Posted by Adam @ 4:03 pm on April 5th 2007

Popular election by interstate agreement?

David Broder has a piece against the plan of Birch Bayh, and others, to effect election of the president by popular vote by the agreement of a number of states, a plan that wouldn’t require a constitutional amendment. If states with an aggregate number of Electoral College votes that exceed 270 agree to cast their Electoral College votes for the winner of the popular vote, which they are apparently entitled to do because of their constitutional right to decide, themselves, which electors to send to the College, then direct popular election is achieved. Maryland are the first to sign up for it, pending the governor’s signature on the bill.

Broder doesn’t like it. I do, I must say. As it stands, the votes of the residents of many states pretty much don’t count at all; Republicans in New York State and Democrats in Texas are almost completely irrelevant in presidential elections. Yes, it means that candidates will have to campaign nationally, but so be it; it is, after all, a national election. It also evens up the importance of each individual vote; this is not to the advantage of states with small populations (although many of them are sufficiently red or blue that they be be ignored in any case) but they have their most significant representation in the Senate (which works pretty well, I think). It’ll be years in the making if it happens at all, but I like the cut of their jib.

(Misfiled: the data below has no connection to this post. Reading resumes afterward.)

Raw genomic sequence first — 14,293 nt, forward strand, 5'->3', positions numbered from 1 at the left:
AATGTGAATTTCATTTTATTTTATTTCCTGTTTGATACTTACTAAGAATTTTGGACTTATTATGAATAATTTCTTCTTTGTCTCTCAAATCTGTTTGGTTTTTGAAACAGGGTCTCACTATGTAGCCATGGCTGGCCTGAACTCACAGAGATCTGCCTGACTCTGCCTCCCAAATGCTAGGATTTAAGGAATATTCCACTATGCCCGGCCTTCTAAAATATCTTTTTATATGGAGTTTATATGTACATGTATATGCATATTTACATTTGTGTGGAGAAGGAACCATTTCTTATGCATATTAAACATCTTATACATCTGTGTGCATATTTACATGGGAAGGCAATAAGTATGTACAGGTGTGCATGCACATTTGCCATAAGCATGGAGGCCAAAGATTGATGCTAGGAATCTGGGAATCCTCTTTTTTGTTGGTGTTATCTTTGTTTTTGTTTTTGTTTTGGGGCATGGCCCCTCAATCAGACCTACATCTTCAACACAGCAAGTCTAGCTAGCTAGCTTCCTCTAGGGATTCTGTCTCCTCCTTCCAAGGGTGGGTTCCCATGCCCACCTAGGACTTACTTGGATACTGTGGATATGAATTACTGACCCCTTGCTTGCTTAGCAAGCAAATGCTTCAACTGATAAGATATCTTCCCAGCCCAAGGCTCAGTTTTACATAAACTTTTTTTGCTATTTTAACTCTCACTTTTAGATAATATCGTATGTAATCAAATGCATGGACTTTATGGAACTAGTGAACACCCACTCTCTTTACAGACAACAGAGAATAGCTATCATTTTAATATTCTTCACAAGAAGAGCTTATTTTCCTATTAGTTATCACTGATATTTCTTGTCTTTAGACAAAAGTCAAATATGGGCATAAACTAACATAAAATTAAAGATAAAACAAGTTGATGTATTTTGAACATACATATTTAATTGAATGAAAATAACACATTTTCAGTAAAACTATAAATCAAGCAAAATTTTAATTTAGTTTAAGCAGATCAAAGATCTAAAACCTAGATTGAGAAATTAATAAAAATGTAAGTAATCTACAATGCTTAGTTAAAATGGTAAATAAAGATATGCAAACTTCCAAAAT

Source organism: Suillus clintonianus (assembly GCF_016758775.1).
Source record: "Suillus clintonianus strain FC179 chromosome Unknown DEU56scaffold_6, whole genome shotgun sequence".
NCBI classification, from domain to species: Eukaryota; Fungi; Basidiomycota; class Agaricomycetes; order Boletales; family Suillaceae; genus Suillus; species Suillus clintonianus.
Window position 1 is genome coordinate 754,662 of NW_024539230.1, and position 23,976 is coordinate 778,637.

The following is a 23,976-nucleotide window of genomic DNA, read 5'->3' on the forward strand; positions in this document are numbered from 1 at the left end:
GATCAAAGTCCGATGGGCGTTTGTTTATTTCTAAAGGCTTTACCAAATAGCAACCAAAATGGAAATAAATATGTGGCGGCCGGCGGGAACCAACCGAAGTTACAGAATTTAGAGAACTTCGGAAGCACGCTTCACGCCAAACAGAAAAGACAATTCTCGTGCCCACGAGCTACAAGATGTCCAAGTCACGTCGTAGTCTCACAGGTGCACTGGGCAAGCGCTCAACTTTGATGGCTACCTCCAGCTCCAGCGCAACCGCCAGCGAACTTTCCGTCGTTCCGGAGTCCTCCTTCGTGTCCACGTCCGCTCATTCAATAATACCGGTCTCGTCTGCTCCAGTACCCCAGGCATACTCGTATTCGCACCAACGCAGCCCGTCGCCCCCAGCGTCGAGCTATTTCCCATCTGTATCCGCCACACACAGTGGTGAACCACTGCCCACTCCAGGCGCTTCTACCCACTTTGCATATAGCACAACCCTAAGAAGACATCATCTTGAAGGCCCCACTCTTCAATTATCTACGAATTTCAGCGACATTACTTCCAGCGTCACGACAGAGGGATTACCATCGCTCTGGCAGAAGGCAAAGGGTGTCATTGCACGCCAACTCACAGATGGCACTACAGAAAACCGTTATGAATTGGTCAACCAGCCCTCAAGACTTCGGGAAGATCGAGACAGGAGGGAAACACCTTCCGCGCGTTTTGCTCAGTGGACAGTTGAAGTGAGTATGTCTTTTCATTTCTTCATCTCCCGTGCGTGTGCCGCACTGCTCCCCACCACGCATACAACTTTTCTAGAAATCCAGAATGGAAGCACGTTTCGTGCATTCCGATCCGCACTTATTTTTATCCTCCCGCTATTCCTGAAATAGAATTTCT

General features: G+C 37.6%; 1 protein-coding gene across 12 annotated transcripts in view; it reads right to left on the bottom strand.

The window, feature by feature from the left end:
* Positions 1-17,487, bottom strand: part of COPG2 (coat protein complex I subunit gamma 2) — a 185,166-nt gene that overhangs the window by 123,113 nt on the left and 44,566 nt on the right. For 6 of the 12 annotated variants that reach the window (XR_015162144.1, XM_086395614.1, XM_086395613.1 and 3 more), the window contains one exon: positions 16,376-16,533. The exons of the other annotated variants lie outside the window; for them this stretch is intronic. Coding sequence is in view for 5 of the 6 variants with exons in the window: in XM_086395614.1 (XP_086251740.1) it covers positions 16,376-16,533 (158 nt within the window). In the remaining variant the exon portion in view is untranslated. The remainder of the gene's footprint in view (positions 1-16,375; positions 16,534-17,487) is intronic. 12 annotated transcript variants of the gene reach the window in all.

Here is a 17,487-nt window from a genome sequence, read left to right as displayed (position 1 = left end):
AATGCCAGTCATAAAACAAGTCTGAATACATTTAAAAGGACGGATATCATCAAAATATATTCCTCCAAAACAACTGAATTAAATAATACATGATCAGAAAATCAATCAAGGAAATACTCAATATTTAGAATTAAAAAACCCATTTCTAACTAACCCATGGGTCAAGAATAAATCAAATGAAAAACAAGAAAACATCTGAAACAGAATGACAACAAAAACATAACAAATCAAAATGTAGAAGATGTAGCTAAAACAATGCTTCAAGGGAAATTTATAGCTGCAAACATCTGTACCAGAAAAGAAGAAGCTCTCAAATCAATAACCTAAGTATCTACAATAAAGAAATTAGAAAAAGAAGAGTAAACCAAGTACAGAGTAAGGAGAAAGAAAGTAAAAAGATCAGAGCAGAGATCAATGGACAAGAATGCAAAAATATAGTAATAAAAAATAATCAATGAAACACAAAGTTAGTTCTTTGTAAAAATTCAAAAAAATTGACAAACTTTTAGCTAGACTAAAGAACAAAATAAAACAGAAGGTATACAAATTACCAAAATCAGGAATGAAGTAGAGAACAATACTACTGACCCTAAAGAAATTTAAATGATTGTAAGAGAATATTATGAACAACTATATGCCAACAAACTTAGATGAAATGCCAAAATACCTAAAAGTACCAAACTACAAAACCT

3 Comments »

  1. That’s a pretty nifty bit of political engineering should they pull it off. I hope they do.

    Comment by tessellated — 4/5/2007 @ 5:21 pm

  2. But there are some huge problems that these people are failing to grasp.

    http://groups.google.com/group/rangevoting/web/npv-trainwreck

    Comment by weltschmerz — 4/5/2007 @ 6:21 pm

  3. The fears that one or more states could drop out are real, but on the other hand, they should drop out if they think that it’s not working. It’s just an experiment, after all. If it works to mutual satisfaction for a few elections, the supporters could look at building the case for a Constitutional Amendment or something like that.

    The fears that it will hold up other voting reform (say, to range voting) are a matter of taste; for some people, this NPV business is probably the preferred electoral option (it’s still a simple first-past-the-post plurality system, which some people do seem to like, not least because it’s simple). In any case, I think that if the electoral method is changed, that a barrier is broken and people will be, albeit slowly, prepared to think about electoral reform in general (as they ought to be).

    Comment by Adam — 4/6/2007 @ 7:35 am

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